2. Place the drum in the holder vertically, open the end of the drum and pour in the green beans – which you have of course carefully weighed out.
  3. When the machine is preheated, turn off the heat by pressing the silver button in the centre of the red dial.
  4. You can then safely lift the glass lid and insert the drum.
  5. Make sure the chaff holder is attached correctly and the smoke exhaust has adequate ventilation such as your kitchen extractor hood.
  6. Turn the red temperature dial to 450 degrees F, and the blue timer dial to 15 minutes. The roasting process will then start.
  7. After a couple of minutes you will see the beans start to turn yellow and give off a little steam as the moisture in the beans starts to escape. This intensifies until you hear the ‘first crack’, which is the sound of the steam breaking through the cell structure of the beans.
  8. If you want a light roast, you can stop the process here by pressing the silver button in the centre of the red dial and turning the timer to zero.
  9. If you want to go further in roast profile, you can let the process continue until the beans become darker and a little bit oily. For a medium or ‘City’ roast you can stop the process there.
  10. For a darker roast, often known as an espresso or French roast, continue the process until the beans become a darker brown, and you start to hear the ‘second crack’. The roasting process will stop here, and this is usually at the the default time of 15 minutes.
  11. The machine then goes automatically into a cooling cycle which ends when the temperature of the beans inside the drum is down to 140 degrees F (60 C).
  12. The roaster then makes an audible signal to let you know you can safely remove the drum and empty out the beans.
Step–by-step guide by The Captains Coffee

Cleaning and Maintenance

The two removable parts should be thoroughly cleaned, once the machine has completely cooled down and is safe to handle.

Oils and debris can build up in the roasting drum, and this may affect future roasts, so it must be cleaned out every time. You can clean out the drum with a normal dishwashing brush or a sponge, just using regular dish washing liquid.

Be careful to rinse thoroughly so no detergent residue is left in the drum. Dry it carefully inside and out before storing it away.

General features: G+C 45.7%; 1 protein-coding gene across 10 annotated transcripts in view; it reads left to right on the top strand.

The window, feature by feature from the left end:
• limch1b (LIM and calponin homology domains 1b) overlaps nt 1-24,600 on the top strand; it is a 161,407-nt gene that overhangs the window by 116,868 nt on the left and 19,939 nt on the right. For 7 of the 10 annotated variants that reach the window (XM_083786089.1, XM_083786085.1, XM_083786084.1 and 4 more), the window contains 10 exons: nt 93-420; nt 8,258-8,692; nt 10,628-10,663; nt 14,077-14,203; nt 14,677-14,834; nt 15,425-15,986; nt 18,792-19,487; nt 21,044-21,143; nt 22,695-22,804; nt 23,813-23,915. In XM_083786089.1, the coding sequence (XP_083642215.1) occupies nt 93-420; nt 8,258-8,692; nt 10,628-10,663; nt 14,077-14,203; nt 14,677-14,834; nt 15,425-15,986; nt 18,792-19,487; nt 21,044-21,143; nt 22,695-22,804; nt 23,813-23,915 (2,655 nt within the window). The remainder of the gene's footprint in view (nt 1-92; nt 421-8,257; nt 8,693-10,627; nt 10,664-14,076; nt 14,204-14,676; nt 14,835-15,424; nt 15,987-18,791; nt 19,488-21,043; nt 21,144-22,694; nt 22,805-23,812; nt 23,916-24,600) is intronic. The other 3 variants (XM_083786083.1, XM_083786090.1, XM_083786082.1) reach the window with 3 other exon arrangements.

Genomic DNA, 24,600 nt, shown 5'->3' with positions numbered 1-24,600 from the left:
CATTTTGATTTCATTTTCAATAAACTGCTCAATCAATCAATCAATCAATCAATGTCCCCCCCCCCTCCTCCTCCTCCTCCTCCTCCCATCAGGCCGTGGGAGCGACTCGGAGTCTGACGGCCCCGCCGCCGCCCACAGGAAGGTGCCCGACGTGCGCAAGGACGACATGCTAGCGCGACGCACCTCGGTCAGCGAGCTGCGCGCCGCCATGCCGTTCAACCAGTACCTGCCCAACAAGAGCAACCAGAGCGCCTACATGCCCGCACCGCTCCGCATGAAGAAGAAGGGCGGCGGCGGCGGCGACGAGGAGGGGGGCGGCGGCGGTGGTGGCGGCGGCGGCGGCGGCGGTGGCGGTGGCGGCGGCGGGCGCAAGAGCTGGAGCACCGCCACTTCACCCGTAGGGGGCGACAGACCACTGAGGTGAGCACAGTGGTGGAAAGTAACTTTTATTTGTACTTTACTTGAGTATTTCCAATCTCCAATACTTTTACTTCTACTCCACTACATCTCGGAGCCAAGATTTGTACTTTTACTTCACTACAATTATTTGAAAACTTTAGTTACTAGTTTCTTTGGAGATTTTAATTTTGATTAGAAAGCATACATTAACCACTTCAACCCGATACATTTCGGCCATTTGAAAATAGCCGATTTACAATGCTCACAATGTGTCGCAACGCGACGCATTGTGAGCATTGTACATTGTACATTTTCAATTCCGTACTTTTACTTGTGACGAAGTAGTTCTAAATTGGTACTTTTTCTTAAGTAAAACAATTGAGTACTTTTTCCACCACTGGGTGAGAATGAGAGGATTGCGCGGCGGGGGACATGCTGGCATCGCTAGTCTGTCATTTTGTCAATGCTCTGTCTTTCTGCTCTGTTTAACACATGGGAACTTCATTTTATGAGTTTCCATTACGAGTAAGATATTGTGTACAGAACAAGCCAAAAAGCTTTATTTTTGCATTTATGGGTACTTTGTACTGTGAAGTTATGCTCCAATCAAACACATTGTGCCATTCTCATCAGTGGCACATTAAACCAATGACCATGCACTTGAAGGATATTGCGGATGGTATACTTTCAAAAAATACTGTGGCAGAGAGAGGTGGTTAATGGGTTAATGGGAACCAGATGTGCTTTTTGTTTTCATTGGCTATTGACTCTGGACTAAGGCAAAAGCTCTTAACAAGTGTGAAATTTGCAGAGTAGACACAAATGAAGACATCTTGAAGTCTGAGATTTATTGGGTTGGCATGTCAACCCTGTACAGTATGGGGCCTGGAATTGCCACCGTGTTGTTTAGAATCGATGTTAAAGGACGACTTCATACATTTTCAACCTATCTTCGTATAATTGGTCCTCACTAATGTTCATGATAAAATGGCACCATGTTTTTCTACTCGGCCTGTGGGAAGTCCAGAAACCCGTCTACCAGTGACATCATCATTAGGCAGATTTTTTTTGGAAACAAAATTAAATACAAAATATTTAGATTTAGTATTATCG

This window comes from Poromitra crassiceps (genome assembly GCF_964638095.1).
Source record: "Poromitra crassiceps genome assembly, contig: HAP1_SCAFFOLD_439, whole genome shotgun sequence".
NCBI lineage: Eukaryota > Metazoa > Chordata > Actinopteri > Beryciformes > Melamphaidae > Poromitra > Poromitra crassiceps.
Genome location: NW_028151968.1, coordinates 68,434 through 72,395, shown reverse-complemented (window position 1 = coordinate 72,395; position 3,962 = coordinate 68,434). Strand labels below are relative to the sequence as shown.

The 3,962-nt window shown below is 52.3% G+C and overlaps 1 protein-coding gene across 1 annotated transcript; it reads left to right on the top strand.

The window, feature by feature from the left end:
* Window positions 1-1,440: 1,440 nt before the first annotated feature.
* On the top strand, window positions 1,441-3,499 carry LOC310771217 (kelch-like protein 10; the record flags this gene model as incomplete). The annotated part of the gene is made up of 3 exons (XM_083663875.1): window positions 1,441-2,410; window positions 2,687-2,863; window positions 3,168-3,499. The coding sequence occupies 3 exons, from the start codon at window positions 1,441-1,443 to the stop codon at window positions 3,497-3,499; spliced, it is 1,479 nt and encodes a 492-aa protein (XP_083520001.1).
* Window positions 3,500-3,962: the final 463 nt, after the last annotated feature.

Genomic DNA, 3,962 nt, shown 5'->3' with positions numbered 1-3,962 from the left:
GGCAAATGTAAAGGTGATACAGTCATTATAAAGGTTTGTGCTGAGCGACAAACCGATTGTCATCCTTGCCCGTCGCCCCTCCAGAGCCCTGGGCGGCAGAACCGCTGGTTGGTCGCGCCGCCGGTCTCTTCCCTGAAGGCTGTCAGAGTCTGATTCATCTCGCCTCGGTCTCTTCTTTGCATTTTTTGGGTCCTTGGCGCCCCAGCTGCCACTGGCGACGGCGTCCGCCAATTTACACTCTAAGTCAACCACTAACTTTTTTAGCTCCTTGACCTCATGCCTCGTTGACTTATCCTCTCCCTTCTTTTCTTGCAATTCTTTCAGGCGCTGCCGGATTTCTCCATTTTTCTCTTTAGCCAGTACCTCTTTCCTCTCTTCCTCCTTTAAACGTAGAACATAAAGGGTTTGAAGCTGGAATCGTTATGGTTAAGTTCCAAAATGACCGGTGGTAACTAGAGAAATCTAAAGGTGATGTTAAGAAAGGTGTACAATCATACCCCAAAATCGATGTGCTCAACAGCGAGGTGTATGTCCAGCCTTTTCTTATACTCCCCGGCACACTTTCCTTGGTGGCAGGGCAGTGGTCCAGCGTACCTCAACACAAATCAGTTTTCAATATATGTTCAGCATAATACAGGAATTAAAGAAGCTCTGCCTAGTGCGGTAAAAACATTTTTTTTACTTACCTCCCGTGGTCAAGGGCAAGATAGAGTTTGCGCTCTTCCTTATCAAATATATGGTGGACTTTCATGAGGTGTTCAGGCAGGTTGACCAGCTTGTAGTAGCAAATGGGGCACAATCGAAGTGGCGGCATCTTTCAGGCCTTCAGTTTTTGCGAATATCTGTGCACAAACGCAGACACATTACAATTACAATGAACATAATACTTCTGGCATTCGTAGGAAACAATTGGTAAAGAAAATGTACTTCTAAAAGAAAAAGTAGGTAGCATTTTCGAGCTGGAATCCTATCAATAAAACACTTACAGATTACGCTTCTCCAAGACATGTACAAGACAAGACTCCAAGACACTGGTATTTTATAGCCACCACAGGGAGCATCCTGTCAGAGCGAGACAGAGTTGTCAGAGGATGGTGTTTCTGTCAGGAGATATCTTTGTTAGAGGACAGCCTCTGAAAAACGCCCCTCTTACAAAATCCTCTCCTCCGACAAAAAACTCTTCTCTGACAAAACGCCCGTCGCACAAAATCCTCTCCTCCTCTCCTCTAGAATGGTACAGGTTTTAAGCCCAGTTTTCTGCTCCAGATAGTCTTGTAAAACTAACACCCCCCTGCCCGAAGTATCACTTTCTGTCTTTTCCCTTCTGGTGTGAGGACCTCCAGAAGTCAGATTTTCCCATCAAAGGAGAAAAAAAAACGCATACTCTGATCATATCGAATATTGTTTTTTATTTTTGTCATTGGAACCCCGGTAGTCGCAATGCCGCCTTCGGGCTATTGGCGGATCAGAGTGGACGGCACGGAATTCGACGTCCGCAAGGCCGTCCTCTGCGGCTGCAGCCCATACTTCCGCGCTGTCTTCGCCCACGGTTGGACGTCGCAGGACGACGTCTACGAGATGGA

All the flaky chaff, the white skin that comes off the beans during roasting, ends up in the chaff collector chamber which has to be emptied and cleaned after every use.

Keeping the chaff collector clean helps the Gene Cafe to operate more efficiently and reduces the amount of smoke produced during the roasting process.

There is also a wire mesh plate in the chaff collector which stops the chaff from coming out of the exhaust outlet, and this must also be removed and cleaned so it does not get blocked.

Price and Value

The Gene Café CBR-101 is towards the top end of home roasters and is definitely a premium machine, suitable not just for home use but also in a small café situation.

The materials and workmanship are of a high quality, and spare parts are easy to access through the distributors.

It is certainly good value for the price, with a well-thought out design and easy to use operation.

Tips and Tricks

  • Experienced roasters will turn the timing dial to the maximum setting, and just watch the process carefully, stopping when they think the roast has reached the stage they want.
  • Actually, according to many users you should stop the roast just before it reaches that stage, since even during the start of the cooling cycle the heat in the drum will continue to roast the beans for another minute or two.
  • Never leave the roaster unattended, for safety reasons. A machine operating at over 450 degrees on you bench will always be a safety hazard if not watched constantly.
  • When the cooling cycle has finished, dump the beans into a steel colander and shake them around to bring them down to room temperature before storing. Also, remember that coffee is at its best 3 to 5 days after roasting, but starts to deteriorate after 7 days, so never roast more than you will use in a week.